9. Law School Clinics and Externships: Law schools often offer clinical programs or externships that provide students with hands-on experience in various legal practice areas, such as criminal defense, family law, or transactional law. These might not lead directly to an internship or full time job offer, but they offer a great opportunity to gain experience.
  10. Think Tanks and Policy Organizations: Internships with think tanks or policy organizations allow students to engage in research, analysis, and advocacy on a range of legal and policy issues.

When searching for internships, law students should consider their interests, career goals, and the skills they want to develop. Internships can provide valuable experience, networking opportunities, and a chance to explore different areas of legal practice before deciding on a long-term career path.

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Windsor MIT '22, Harvard College Advisor

I am the half of LSD that didn't take the LSAT, or go to law school (Sorry about that). But I did go to MIT business school while surrounded by law students and lawyers, so I am somewhat qualified to talk about the intricacies of law school apps and finances.

Windsor (the dog) didn't write this but he WAS a Resident Tutor and career advisor at Harvard College with me, so deserves some credit.

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it was mostly just them gauging my interest and letting me know that if admitted I'd have only a few days to make a decision! hope u guys hear back soon too
thanks! and good luck to you!
Any word on Georgetown? Is it full?
Georgetown isn't full, they said they would get back to some waitlisted people at the latest by the week of 6/12
They let a few people in since they said that, but I would find it hard to believe that it is full already; their second deposit deadline is today, so well know more likely this week
Vandy WL to A!!!!!
congrats that's so exciting!!!
congrats omg
tysm! super quick turnaround from interview yesterday, so vindicated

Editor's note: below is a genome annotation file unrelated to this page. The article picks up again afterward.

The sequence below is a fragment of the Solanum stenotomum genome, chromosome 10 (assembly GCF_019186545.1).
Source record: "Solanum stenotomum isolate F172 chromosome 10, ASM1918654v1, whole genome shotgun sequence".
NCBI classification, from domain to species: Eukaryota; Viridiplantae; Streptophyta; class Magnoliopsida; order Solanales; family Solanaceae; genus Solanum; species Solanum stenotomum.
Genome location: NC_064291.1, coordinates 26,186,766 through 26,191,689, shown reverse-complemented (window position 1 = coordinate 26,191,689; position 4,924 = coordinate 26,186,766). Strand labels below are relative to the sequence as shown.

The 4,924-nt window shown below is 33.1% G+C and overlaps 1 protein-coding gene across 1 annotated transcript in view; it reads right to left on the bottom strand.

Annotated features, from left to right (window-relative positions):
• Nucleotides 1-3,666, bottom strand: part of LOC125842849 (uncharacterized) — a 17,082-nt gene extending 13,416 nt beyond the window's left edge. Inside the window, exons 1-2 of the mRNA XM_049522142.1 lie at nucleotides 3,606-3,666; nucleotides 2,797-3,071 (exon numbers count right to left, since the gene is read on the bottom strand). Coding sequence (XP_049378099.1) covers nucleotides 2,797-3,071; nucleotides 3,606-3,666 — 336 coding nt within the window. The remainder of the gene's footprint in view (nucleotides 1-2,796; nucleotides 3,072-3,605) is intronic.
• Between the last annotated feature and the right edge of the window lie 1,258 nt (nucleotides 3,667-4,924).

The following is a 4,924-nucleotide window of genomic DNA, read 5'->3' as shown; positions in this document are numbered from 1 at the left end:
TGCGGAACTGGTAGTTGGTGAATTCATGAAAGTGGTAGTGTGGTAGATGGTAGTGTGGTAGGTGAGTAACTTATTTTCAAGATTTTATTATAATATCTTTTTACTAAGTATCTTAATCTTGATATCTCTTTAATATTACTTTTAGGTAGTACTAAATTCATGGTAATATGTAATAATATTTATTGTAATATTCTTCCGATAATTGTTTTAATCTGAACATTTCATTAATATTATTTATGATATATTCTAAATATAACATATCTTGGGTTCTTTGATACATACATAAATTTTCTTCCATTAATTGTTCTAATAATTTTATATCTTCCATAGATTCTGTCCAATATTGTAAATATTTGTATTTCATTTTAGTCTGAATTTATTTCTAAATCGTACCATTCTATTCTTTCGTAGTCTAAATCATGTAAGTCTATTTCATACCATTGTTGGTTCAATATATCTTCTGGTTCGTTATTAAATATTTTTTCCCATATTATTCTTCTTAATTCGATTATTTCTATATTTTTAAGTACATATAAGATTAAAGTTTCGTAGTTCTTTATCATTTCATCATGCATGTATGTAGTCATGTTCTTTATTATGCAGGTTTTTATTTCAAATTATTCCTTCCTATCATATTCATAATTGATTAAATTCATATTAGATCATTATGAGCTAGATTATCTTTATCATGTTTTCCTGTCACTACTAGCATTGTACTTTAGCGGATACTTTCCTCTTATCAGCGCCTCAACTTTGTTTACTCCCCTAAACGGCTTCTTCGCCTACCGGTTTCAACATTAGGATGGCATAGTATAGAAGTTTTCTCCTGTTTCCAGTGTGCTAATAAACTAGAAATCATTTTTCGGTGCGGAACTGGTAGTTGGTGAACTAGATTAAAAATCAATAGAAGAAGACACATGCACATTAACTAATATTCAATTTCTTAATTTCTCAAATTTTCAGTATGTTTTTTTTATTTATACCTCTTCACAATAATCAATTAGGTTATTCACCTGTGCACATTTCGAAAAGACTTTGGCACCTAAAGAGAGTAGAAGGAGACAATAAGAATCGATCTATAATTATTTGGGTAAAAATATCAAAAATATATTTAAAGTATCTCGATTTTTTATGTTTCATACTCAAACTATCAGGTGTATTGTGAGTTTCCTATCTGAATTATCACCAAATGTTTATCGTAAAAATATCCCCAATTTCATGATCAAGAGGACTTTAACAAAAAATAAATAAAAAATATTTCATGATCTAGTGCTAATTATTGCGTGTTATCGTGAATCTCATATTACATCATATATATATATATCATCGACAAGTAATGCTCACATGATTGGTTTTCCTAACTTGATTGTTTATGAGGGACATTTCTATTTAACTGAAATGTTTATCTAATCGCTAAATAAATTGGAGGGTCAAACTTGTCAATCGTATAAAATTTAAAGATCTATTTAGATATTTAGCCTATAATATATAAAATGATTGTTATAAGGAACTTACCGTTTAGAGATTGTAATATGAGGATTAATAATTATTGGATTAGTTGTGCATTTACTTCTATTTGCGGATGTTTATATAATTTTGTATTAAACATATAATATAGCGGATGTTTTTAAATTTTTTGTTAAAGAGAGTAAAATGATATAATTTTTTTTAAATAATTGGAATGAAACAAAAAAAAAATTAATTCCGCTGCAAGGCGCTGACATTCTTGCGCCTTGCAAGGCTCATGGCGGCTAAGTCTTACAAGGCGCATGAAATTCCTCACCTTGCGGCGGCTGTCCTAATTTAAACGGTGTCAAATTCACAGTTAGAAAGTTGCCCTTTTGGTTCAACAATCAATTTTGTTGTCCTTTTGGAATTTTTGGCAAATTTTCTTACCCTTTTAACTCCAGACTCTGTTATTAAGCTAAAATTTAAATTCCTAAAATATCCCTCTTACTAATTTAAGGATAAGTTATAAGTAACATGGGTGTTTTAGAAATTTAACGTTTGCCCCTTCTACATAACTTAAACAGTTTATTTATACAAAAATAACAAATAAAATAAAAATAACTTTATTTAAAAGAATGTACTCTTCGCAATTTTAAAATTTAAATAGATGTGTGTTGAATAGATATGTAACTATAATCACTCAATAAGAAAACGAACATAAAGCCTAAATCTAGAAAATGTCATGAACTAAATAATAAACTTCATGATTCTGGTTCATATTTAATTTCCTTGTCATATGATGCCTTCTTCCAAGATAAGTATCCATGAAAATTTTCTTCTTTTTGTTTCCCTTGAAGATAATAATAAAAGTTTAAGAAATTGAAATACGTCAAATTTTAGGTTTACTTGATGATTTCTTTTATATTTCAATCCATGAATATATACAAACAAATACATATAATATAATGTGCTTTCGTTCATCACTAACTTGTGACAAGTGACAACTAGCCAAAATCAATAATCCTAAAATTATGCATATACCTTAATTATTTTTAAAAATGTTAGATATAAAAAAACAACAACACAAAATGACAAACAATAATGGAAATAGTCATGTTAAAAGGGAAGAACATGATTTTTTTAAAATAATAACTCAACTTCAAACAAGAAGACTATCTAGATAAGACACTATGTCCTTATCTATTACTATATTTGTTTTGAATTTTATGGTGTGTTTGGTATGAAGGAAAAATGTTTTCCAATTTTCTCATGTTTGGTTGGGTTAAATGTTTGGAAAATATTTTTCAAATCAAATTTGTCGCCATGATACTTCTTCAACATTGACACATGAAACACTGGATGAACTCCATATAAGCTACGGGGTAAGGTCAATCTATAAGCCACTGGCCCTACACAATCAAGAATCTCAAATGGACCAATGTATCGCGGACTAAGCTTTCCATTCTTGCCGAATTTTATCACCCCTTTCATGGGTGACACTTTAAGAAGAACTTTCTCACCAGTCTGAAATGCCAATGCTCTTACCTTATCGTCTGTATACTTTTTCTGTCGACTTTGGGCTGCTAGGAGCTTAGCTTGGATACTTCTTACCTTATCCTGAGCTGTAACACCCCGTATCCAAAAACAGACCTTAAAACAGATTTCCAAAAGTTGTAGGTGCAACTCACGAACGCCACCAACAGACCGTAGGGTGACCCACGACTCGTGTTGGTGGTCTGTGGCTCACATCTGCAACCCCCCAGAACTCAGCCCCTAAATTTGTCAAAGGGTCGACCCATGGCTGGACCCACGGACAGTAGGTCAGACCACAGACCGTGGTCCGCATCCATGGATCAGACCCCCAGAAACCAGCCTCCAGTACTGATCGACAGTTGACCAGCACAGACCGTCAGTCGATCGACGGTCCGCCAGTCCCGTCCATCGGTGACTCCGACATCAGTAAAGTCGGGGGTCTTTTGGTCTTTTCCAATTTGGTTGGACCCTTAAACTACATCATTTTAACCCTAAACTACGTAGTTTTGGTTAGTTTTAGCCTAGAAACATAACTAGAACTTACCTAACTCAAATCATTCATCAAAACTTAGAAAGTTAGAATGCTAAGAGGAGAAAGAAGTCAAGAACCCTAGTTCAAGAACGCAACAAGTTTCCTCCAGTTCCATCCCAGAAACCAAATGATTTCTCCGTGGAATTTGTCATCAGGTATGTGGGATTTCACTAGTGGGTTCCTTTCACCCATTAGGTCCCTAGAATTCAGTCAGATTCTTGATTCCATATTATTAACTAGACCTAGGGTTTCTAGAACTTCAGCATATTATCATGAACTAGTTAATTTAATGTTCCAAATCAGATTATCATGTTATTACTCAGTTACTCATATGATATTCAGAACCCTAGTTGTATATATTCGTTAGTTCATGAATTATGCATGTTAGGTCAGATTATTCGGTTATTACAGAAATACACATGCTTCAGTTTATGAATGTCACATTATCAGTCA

@reprobaddie4 Congratulations! Me too! so excited.
@SillyGoose1111: congrats!!! will you be attending?
Hey! so how does a law school look at transcript which has both undergraduate and graduate courses? I mean my degree is BALLB (BA-undergraduate and LLB- Law graduate) and so I was just wondering how will my GPA be calculated.
@SubstantialFertileNightingale: your lsac gpa will only be calculated using undergrad. dont worry about grad gpa, they dont care too much unless you failed
Anyone hear anything about SMU waitlist? They’ve been weirdly quiet
come one uga WL. so impatient
@Lilabeans12: nothing apart from confirmation that they received my LOCI
@UnrulyLoosePorcupine: same, if I got in off the waitlist that’s the only school that’d be an easy move, being in state
@Fatbear747: are you on the regular or priority WL?
So I was tutoring today and one of my students let it slip in what seemed like a very honest moment that they think I’m better at instructing the LSAT then the creator of the company I work for
Is it sad that this is the best moment of my life?
I feel like that blonde woman from Scarface who Tony’s in love with (he calls her a tiger 🐅!) when she’s at dinner, just stands up, raises her both her hands and says “I’ve got Freddy the pig as a friend, what kind of a life is that?”
💀 ⚰️⚰️⚰️⚰️⚰️⚰️⚰️🪦🪦🪦🪦🪦✌️🤣😂
Is the debt burden of a T14 at sticker that bad if you go BL?
@UnrulyLoosePorcupine: priority, lol. But I’ve seen their right line and they won’t take me with my LSAT
anyone else keep getting law school recruitment emails?
it's so annoying. I keep unsubscribing. There can't be this many law schools.